FIG. 2 represents the matrix and the wedge presently used in the filling of a tooth exhibiting the radicular recess and the drawback that results from it.
FIGS. 3 to 7 represent various embodiments of the wedge and of the matrix according to the invention, but these are neither limiting nor binding.
FIG. 8 represents a matrix in distended position, with an insert made of deformable material with memory subjected to illumination.
With reference to FIG. 1: of the two molar teeth, in other words back teeth, tooth 2 exhibits the indentation, i.e. radicular recess 1.
During the filling of tooth 2 (FIG. 2), done according to traditional systems, between tooth 2 and adjacent tooth 3 wedge 4 is inserted and presses matrix 5 against the tooth. The matrix surrounds tooth 2 but not perfectly, and thus at the end of the filling process there remains an excess of filling material 6 which is difficult to remove.
Using the device according to the invention (FIG. 3), in contrast, wedge 4 that is transparent is applied to strip or insert 7 made of "deformable resin with memory" and transparent wedge 4 is illuminated with rays 8, matrix 5, that is either transparent or not, is deformed according to the radicular recess, adhering perfectly to the tooth, thus preventing the formation of excess material 6 as illustrated in FIG. 2. In this particular case it is thus sufficient for wedge 4 to be transparent to illuminate strip 7, while matrix 5 can even be non-transparent and the filling can even be composed of amalgam.
If the filling is done with a resin that hardens through illumination, then strip or insert 7 and matrix 4 must also be transparent.
Deformable strip 7 (FIG. 4) can be attached at its two ends A and B to wedge 4 so that it is deformed by the effect of light 8 (FIG. 5) applied to wedge 4 as indicated with 7'. Strip 7 can be attached to wedge 4 with a joint or with rivets 9, 10 (FIG. 6). Wedge 4 can even have a different shape, as illustrated in FIGS. 6 and 7 and strip 7 can be placed in a special housing.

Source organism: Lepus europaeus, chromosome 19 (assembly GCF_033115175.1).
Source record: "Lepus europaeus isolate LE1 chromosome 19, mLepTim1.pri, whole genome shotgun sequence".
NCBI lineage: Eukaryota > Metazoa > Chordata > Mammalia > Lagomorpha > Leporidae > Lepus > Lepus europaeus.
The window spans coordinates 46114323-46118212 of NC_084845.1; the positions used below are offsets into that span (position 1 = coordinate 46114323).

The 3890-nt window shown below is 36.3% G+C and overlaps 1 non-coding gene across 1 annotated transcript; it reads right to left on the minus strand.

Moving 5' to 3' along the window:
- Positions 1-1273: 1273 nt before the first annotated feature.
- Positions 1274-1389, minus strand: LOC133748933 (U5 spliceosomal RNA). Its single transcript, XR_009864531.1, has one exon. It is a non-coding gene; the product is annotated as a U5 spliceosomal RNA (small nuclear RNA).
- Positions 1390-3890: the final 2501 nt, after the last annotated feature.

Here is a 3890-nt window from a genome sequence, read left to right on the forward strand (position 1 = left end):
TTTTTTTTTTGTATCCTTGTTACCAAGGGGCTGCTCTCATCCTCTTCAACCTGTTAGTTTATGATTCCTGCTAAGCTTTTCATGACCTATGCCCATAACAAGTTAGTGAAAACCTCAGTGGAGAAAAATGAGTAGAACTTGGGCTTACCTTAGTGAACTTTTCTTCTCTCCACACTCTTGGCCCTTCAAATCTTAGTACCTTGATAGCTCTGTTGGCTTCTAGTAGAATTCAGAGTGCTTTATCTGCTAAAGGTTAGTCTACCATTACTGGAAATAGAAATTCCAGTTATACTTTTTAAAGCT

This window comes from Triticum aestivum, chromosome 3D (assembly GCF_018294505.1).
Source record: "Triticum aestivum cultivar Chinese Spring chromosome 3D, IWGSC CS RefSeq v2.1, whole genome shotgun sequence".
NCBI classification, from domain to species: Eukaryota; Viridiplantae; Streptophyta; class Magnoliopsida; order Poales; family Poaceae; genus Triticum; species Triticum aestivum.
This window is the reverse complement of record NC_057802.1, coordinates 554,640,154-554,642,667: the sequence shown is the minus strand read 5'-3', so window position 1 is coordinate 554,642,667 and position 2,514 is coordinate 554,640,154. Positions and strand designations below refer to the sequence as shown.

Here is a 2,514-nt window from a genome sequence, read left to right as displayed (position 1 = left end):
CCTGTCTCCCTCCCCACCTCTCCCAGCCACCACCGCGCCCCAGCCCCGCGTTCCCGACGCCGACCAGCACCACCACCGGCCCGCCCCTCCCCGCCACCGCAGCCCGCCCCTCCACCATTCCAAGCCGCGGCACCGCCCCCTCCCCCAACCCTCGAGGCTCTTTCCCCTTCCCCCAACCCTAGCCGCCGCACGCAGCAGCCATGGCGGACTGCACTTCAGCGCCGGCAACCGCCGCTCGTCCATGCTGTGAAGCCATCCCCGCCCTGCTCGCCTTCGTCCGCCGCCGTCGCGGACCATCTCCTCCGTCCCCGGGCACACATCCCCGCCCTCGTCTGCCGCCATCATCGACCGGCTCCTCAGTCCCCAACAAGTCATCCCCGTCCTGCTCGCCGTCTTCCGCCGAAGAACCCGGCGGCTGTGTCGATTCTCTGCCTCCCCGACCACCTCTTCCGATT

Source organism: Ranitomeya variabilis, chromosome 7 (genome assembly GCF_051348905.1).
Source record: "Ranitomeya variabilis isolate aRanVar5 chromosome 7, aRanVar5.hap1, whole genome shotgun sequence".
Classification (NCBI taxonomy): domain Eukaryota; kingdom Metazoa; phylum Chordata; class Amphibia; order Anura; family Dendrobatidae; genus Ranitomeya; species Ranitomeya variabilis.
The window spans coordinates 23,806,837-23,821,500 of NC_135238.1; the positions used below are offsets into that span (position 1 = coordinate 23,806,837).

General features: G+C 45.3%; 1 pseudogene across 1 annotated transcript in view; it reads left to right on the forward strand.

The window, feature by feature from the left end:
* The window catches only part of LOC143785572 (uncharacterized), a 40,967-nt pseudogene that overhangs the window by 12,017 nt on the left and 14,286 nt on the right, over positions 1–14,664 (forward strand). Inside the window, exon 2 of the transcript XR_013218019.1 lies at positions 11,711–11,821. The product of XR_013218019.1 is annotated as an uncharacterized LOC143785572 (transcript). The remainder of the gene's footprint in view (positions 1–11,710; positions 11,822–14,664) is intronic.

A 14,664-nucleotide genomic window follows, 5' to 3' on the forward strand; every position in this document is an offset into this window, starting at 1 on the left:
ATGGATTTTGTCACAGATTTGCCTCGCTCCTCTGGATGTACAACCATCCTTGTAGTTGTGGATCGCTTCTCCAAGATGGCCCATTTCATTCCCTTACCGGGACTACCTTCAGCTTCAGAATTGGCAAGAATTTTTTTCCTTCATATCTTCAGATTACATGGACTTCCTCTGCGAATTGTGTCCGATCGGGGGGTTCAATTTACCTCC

It is clear that if wedge 4 is not illuminated, strip 7 will adhere perfectly to it, withdrawing into its housing, so that it does not impede the insertion of the wedge between teeth.
If deformable strip 7 is a made of a resin that is compatible with that of the wedge, with the known triple injection process the ends of the strip itself can be melted so that it is incorporated with the resin of the wedge, while leaving the central part that is to be deformed in 7' (FIG. 5) free to push matrix 5 (FIG. 2) perfectly within radicular cavity 1 (FIG. 1) of the tooth being filled.
In this case the polymer that composes the strip or the insert must exhibit memory that is "reactive" to light. Practically speaking the insert "with memory" must thus react and change its shape in the space, only if it is illuminated with rays of a determined wave length; this is to prevent the obvious drawbacks of memory determined by "white" light (natural and/or artificial) and to take better advantage of the light originating from the conduction/reflection of wedge 4 in question.
In this way insert 4 can carry out its function of fitting transparent matrix 5 to the edges of the tooth being reconstructed, without impeding and/or disturbing the action of polymerization induced by the light reflected by the wedge, given that the position of the insert (practically along the base of the wedge) and its reduced height cover only a small part of the reflecting zone of the wedge itself.
FIG. 8 represents transparent matrix 5 with insert 7 made of material with memory that is deformable when it is illuminated.
It is obvious that the shape, dimension and the type of resin with memory that make up strip or insert 7, as well as the characteristics of the wedge and of matrix 5 can vary, in a compatible manner with what is claimed in claim 1, without leaving the scope of protection of the patent.
It is even provided that the deformation of the deformable strip or of the wedge with memory can be obtained, besides by illumination, also by the action of heat, although in the case of dentistry this is less advisable.